By Lucas Kwong and Russell Jeung
“We don’t want Chinese bullsh*t,” a woman declared as a fellow rioter ripped a scroll down from Oregon Sen. Jeff Merkley’s Capitol office wall.
Among the scenes of insurrectionists bearing crosses and Confederate flags as they shouted racial epithets and profanities such as the one above, Asian American Christians like ourselves noticed another awkward, embarrassing, and paradoxical truth.
Supporters of White Christian Nationalism were not all White.
While those who might list “Anglo Saxon” or “Nordic” in their Parler profiles formed the majority, the mob included hoisters of Korean, South Vietnamese and Khmer flags, not to mention the iconic walis tambo Filipino broom. Fascists, it seems, have their own version of Asian representation.
Twice as many Asian Americans favored Biden as favored Trump, while their Georgia election turnout helped swing the U.S. Senate to the Democrats. Still, we cannot ignore the fact that Asian Americans of both older and younger generations have cast their lot with Christian nationalism.
Asian American Christians, in particular, are vulnerable to the combination of biblical interpretations, anti-Communist propaganda, and “family values” motivating Christian nationalists. For those Vietnamese, Khmer, Korean, and Filipino Trumpists who marched on January 6, the scroll destroyers were likely the lesser of two evils, if not positively good. Meanwhile, in interviews with pro-Trump Asian American pastors, less violent supporters of Christian nationalism cite abortion, Israel, and national sovereignty as justification for their Trumpism.
As we have written elsewhere, the right today hosts a virulent brand of Christian nationalism—a fervor for America as God’s chosen nation—that at least half of surveyed Americans support. The insistence that America return to traditional hierarchies to reap divinely ordained blessings translates into fear of the other and support for strong boundaries.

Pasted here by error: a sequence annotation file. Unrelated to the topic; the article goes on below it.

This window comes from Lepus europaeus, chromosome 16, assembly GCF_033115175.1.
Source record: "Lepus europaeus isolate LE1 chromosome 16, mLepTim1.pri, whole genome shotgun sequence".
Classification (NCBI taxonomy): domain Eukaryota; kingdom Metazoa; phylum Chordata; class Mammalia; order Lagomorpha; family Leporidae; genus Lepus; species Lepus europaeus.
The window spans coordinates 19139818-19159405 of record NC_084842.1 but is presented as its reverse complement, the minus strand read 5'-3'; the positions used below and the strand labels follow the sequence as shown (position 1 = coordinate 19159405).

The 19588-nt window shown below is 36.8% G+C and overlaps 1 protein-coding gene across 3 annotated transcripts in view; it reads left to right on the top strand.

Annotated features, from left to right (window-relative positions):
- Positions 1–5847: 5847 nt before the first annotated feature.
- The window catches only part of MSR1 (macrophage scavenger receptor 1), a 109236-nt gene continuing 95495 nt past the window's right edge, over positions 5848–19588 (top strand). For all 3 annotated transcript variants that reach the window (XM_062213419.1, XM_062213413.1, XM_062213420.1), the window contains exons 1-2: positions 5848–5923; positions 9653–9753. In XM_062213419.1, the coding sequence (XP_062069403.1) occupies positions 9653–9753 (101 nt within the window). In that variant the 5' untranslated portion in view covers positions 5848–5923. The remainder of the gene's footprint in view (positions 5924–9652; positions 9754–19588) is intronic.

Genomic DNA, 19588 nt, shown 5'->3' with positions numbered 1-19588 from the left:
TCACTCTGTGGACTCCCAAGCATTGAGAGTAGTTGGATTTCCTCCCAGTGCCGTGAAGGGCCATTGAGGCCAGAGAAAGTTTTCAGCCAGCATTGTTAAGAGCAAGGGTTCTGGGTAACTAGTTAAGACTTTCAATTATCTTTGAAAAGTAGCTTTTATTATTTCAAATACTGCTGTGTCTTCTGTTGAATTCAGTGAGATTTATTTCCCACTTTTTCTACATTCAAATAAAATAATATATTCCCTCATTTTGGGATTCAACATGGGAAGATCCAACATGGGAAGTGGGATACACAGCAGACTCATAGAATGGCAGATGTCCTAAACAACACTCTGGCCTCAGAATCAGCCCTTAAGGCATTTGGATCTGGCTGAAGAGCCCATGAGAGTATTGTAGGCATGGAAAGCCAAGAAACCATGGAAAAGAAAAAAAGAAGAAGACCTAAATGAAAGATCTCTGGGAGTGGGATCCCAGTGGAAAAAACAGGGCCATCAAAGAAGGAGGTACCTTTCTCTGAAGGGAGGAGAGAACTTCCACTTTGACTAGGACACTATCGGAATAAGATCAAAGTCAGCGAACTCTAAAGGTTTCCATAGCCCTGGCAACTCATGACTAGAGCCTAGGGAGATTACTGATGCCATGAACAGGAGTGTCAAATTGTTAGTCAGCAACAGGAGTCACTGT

Consequently, Christian nationalism is the best predictor for political support of the border wall, ”Blue Lives Matter,” and, most recently, use of terms like “Chinese virus.”
The politicians who incite this hate speech, and the corollary explosion in anti-Asian hate, are all outspoken Christians. Senators like Ted Cruz and Josh Hawley cast themselves as holy warriors in an existential conflict with “godless Communist China,” with the passive (sometimes active) support of their churches.
Why are so many Asian American Christians willing to not just tolerate sanctified Sinophobia, but actively propagate the Christian nationalism underpinning it?
When in doubt, Evangelicals turn to the Bible. In that spirit, the fifth chapter of Mark’s Gospel offers a way for us to interpret Asian American support for Christian nationalism. Mark 5 details Jesus’ encounter with a demonized man in the Gerasenes, a region of the Greek league of cities known as the Decapolis. Chained “among the tombs,” where he cuts himself and frequently breaks loose from his shackles, the Gerasene man is shunned as one cursed with an incurable spiritual affliction.
The townspeople’s ostracism of the demonized tomb dweller, in other words, accords with the racial profiling of Asian American bodies during COVID-19. In an incident that a warehouse retailer reported to Stop AAPI Hate, a Chinese American said:
“When I was shopping, a group of [W]hite males in their 30s started giving me dirty looks and following me around the store. They started shouting abuse at me saying things like ‘Get out of this store now, you filthy, slant-eyed chinky!’ [One] threw a tin of potatoes at my head with quite a lot of force and shouted, ‘If I ever see you around again—you diseased creature—I will personally shoot you with my AR-15!”
Viewed as subhuman, diseased, and cursed like the man in the Gerasenes, Asian Americans are to be excluded, not only from American stores but also from our borders. They threaten and defile America’s purity and health.
Despite his marginal status, the Gerasene man is consumed by violent power, habitually breaking out of the chains to which he always returns. This spirit ultimately drives him to self-destructive behavior, such that even his superhuman virility cannot liberate him from literal and figurative imprisonment. What kind of spirit is this, that strips the man of social power while offering the temptation of material strength?
The famous answer comes in verse 9, when Jesus forces the man to declare, “My name is Legion; for we are many.”